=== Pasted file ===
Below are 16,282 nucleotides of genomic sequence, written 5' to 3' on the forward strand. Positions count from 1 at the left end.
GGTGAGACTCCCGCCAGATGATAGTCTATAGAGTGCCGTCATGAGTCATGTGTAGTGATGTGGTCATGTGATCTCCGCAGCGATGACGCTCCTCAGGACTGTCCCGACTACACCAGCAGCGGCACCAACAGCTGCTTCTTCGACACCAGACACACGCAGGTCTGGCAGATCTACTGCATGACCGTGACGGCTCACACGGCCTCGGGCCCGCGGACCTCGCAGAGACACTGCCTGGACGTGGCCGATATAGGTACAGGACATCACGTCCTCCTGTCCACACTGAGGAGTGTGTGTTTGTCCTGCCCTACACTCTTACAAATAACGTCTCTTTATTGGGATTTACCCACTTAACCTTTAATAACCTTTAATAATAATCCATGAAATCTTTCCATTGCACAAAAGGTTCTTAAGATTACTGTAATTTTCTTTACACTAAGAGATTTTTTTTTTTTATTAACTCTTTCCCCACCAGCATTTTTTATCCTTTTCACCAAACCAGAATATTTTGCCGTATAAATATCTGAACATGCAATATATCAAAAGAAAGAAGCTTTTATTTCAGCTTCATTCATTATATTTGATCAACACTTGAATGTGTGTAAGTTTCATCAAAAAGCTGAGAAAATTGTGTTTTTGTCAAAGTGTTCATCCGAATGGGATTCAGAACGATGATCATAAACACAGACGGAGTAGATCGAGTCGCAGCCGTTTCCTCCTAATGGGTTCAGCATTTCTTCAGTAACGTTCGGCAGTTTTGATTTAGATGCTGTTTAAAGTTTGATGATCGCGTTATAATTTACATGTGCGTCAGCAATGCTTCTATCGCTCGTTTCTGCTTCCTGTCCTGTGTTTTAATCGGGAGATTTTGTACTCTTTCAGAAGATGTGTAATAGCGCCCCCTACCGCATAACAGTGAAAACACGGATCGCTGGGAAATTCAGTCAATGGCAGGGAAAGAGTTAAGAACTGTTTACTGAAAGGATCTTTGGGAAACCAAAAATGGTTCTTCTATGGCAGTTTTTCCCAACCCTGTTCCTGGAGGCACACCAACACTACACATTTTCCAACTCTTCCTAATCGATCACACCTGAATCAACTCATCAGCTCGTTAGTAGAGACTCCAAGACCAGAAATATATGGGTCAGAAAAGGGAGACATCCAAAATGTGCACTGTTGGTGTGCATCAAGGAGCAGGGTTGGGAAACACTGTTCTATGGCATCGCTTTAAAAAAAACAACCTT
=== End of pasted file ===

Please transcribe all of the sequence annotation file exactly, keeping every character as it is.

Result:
Below are 16,282 nucleotides of genomic sequence, written 5' to 3' on the forward strand. Positions count from 1 at the left end.
GGTGAGACTCCCGCCAGATGATAGTCTATAGAGTGCCGTCATGAGTCATGTGTAGTGATGTGGTCATGTGATCTCCGCAGCGATGACGCTCCTCAGGACTGTCCCGACTACACCAGCAGCGGCACCAACAGCTGCTTCTTCGACACCAGACACACGCAGGTCTGGCAGATCTACTGCATGACCGTGACGGCTCACACGGCCTCGGGCCCGCGGACCTCGCAGAGACACTGCCTGGACGTGGCCGATATAGGTACAGGACATCACGTCCTCCTGTCCACACTGAGGAGTGTGTGTTTGTCCTGCCCTACACTCTTACAAATAACGTCTCTTTATTGGGATTTACCCACTTAACCTTTAATAACCTTTAATAATAATCCATGAAATCTTTCCATTGCACAAAAGGTTCTTAAGATTACTGTAATTTTCTTTACACTAAGAGATTTTTTTTTTTTATTAACTCTTTCCCCACCAGCATTTTTTATCCTTTTCACCAAACCAGAATATTTTGCCGTATAAATATCTGAACATGCAATATATCAAAAGAAAGAAGCTTTTATTTCAGCTTCATTCATTATATTTGATCAACACTTGAATGTGTGTAAGTTTCATCAAAAAGCTGAGAAAATTGTGTTTTTGTCAAAGTGTTCATCCGAATGGGATTCAGAACGATGATCATAAACACAGACGGAGTAGATCGAGTCGCAGCCGTTTCCTCCTAATGGGTTCAGCATTTCTTCAGTAACGTTCGGCAGTTTTGATTTAGATGCTGTTTAAAGTTTGATGATCGCGTTATAATTTACATGTGCGTCAGCAATGCTTCTATCGCTCGTTTCTGCTTCCTGTCCTGTGTTTTAATCGGGAGATTTTGTACTCTTTCAGAAGATGTGTAATAGCGCCCCCTACCGCATAACAGTGAAAACACGGATCGCTGGGAAATTCAGTCAATGGCAGGGAAAGAGTTAAGAACTGTTTACTGAAAGGATCTTTGGGAAACCAAAAATGGTTCTTCTATGGCAGTTTTTCCCAACCCTGTTCCTGGAGGCACACCAACACTACACATTTTCCAACTCTTCCTAATCGATCACACCTGAATCAACTCATCAGCTCGTTAGTAGAGACTCCAAGACCAGAAATATATGGGTCAGAAAAGGGAGACATCCAAAATGTGCACTGTTGGTGTGCATCAAGGAGCAGGGTTGGGAAACACTGTTCTATGGCATCGCTTTAAAAAAAACAACCTT